|Photo by Jack Finnigan.|
I hate autumn. If you've been around this blog for a long time, you have been hearing about it.
The reasons are simple: while everyone else is getting excited about sweater weather and pretty leaves and pumpkin spice everything, I am watching the world grow dark, cold, and die all around me.
Seasonal depression is one of my mental squatters, so even though I do love some of the beautiful things that come with fall, I dread the fact that the external darkness and symbolic death of the world is mirrored by darkness and despondency in my brain.
The end of summer always feels like a wake, with a chill not only in the air but in my very soul, as the first horseman of my emotional apocalypse approaches.
The past couple of years, my reaction to the weather got pretty extreme as I tracked sunrise times and weather daily like a map to happiness, desperately dreaming of summer. (Shockingly, this approach did not help me feel better about my situation.)
This year, I decided to try a different approach. After all, research shows that people are happier when they are in the moment, even if "the moment" includes something unpleasant.
Two things influenced me to approach autumn (and its big, bad brother, winter) differently:
At work, we talk about circumstances versus problems. A problem is something you try to change. A circumstance is simply there. You can work with it, try to make the best of it, or just let it be.
The seasons are circumstances.
I have also been thinking about seasonal living, in general, this past year. What does it mean to live in a way that embraces the change seasons bring? I don't know the whole answer to that question, but I do know that seasonal living must, by definition, accept the circumstances each particular season brings.
Then comes the question: what are the circumstances of fall and winter, and what do I need to feel good given those circumstances?
Here's what I came up with:
One: It's cold and wet and I need to be, at the very least, warm and dry. But why stop there? Why not shoot for cozy? Other people seem to get a lot out of the coziness of the season, and don't I deserve that, too? In the past, I have really discounted physical comfort in my self-care and now I think it might be the most important thing.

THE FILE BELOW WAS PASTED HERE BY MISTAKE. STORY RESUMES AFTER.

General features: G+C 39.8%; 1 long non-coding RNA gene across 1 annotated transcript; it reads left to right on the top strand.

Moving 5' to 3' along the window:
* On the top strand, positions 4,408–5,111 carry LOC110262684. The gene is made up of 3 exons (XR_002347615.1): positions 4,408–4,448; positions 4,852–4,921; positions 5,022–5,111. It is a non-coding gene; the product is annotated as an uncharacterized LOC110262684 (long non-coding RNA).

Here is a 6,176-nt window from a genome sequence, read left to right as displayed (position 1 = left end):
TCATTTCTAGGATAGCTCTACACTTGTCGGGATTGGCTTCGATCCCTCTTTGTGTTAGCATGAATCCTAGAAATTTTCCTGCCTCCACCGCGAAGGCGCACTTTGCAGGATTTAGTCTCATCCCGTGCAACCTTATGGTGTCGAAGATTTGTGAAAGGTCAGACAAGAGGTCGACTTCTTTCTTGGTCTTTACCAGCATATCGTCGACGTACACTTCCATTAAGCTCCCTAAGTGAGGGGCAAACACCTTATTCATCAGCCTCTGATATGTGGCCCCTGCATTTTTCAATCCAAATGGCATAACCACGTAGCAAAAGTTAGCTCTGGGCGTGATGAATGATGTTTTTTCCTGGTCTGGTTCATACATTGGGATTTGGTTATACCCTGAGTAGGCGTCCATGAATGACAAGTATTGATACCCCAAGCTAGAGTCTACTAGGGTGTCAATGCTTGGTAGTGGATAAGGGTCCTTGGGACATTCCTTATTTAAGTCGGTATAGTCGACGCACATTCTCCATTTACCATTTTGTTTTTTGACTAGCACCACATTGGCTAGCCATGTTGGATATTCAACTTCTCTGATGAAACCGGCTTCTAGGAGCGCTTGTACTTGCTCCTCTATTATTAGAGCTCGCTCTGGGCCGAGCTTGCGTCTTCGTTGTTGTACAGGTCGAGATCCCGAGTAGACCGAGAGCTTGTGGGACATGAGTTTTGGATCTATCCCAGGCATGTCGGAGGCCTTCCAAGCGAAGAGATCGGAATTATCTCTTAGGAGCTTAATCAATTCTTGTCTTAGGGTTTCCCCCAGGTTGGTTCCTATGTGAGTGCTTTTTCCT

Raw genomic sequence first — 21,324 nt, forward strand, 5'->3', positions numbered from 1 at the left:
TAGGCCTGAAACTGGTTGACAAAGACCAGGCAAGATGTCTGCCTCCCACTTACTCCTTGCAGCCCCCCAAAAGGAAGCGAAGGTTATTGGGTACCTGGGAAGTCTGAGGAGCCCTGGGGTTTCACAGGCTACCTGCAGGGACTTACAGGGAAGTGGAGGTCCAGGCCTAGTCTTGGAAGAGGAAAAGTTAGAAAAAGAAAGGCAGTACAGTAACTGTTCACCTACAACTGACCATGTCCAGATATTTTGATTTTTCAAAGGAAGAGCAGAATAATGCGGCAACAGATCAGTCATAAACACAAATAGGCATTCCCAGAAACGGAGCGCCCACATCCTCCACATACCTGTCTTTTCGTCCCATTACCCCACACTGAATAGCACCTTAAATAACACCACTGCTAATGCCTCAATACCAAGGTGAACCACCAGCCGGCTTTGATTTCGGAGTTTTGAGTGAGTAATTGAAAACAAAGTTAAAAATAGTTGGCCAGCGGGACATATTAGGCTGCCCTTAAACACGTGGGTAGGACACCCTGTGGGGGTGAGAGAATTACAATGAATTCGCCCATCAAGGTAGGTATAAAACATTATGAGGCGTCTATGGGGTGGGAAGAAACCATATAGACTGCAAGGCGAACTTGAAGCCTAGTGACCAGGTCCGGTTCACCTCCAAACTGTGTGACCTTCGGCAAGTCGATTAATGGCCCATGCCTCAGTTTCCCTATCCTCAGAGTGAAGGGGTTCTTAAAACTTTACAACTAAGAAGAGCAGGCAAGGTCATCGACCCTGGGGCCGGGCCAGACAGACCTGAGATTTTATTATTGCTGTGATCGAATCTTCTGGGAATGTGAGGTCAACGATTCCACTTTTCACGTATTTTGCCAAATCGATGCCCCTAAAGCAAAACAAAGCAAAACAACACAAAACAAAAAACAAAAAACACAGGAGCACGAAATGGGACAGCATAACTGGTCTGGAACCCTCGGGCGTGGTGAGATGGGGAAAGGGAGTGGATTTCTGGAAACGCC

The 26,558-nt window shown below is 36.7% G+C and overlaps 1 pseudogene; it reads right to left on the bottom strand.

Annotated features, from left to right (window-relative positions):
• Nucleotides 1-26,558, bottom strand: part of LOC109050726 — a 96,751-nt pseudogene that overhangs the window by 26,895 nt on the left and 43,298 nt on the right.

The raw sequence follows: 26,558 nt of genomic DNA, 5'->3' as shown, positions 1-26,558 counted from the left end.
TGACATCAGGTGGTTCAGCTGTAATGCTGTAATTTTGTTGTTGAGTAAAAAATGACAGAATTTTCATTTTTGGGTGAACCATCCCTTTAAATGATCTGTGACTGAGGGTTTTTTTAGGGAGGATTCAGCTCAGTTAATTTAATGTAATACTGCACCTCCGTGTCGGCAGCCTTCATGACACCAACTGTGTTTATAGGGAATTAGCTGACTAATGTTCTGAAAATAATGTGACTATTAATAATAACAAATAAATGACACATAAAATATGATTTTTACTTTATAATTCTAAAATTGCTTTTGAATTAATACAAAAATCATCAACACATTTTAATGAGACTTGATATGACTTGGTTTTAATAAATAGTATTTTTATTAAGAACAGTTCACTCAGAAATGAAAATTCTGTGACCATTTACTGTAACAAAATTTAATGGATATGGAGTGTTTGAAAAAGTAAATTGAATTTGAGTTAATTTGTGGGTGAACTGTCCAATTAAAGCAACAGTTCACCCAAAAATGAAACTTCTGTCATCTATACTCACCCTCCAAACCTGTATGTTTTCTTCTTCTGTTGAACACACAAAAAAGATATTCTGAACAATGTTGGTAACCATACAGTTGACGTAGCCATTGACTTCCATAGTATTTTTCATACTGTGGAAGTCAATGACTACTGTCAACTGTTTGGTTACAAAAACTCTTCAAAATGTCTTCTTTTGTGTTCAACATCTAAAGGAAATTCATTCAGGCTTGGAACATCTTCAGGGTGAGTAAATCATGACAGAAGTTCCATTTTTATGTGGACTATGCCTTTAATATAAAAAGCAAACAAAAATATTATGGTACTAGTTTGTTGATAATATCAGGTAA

In order to get there, I audited my closet and made a list of what I need to warm my heart by way of warming my body. On the list: some of those cozy "reading socks" from Chapters, new rain boots, and a nice umbrella that opens and closes at the push of a button.
Two: It's easy to isolate during the cold, rainy, dark nights and I need friendship. Time with friends is easy in the summer as everyone flocks outdoors. During fall and winter? (And a pandemic winter at that?) Not. So. Much. But it's so very necessary.
For this one, I have been working out plans with friends for how we will do regular visits while keeping COVID-copacetic.
Three: I need some kind of project or purpose. Something I want to do, work on, improve, or create. It doesn't have to be fancy or have any splashy result, just something to do that adds some focus and thus, a sense of meaning. (I am currently overthinking this one, but have given myself a deadline to just pick something by the end of the week.)
The other thing I am trying is a good old fashioned attitude adjustment. I am making myself notice the things that I genuinely like about this season.
For example: because it gets dark earlier, I get more opportunities to see the glory of the moon. I love looking at the moon, but in the summer I rarely see it because I also love going to bed early. In fall and winter? The moon is there for me, dark and early.
A few weeks into fall, it seems to be working. I wouldn't say I love (or even necessarily like) the season, but I am feeling muuuuuuuch better than I have at this time in past years.
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